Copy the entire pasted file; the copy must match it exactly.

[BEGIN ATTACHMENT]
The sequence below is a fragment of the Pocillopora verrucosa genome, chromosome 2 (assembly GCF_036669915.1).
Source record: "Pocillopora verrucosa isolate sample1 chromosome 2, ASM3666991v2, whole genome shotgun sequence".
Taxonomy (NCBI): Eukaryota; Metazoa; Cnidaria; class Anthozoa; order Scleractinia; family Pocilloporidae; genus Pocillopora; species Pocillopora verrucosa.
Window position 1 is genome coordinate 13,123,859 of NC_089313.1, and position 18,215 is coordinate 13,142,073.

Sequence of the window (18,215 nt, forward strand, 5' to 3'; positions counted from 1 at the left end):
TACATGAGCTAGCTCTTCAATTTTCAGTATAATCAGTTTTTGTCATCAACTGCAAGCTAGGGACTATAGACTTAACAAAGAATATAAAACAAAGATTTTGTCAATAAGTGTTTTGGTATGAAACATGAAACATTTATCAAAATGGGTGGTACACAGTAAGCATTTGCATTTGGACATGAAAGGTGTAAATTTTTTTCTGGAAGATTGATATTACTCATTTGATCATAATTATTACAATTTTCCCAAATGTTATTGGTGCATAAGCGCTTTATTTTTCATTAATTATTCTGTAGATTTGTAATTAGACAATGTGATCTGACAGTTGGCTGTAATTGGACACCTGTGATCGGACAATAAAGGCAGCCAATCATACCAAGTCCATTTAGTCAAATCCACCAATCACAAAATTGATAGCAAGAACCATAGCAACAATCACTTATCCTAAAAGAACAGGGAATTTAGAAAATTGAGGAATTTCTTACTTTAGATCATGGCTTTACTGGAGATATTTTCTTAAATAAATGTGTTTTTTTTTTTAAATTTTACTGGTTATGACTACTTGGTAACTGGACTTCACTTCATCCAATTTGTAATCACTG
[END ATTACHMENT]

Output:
The sequence below is a fragment of the Pocillopora verrucosa genome, chromosome 2 (assembly GCF_036669915.1).
Source record: "Pocillopora verrucosa isolate sample1 chromosome 2, ASM3666991v2, whole genome shotgun sequence".
Taxonomy (NCBI): Eukaryota; Metazoa; Cnidaria; class Anthozoa; order Scleractinia; family Pocilloporidae; genus Pocillopora; species Pocillopora verrucosa.
Window position 1 is genome coordinate 13,123,859 of NC_089313.1, and position 18,215 is coordinate 13,142,073.

Sequence of the window (18,215 nt, forward strand, 5' to 3'; positions counted from 1 at the left end):
TACATGAGCTAGCTCTTCAATTTTCAGTATAATCAGTTTTTGTCATCAACTGCAAGCTAGGGACTATAGACTTAACAAAGAATATAAAACAAAGATTTTGTCAATAAGTGTTTTGGTATGAAACATGAAACATTTATCAAAATGGGTGGTACACAGTAAGCATTTGCATTTGGACATGAAAGGTGTAAATTTTTTTCTGGAAGATTGATATTACTCATTTGATCATAATTATTACAATTTTCCCAAATGTTATTGGTGCATAAGCGCTTTATTTTTCATTAATTATTCTGTAGATTTGTAATTAGACAATGTGATCTGACAGTTGGCTGTAATTGGACACCTGTGATCGGACAATAAAGGCAGCCAATCATACCAAGTCCATTTAGTCAAATCCACCAATCACAAAATTGATAGCAAGAACCATAGCAACAATCACTTATCCTAAAAGAACAGGGAATTTAGAAAATTGAGGAATTTCTTACTTTAGATCATGGCTTTACTGGAGATATTTTCTTAAATAAATGTGTTTTTTTTTTTAAATTTTACTGGTTATGACTACTTGGTAACTGGACTTCACTTCATCCAATTTGTAATCACTG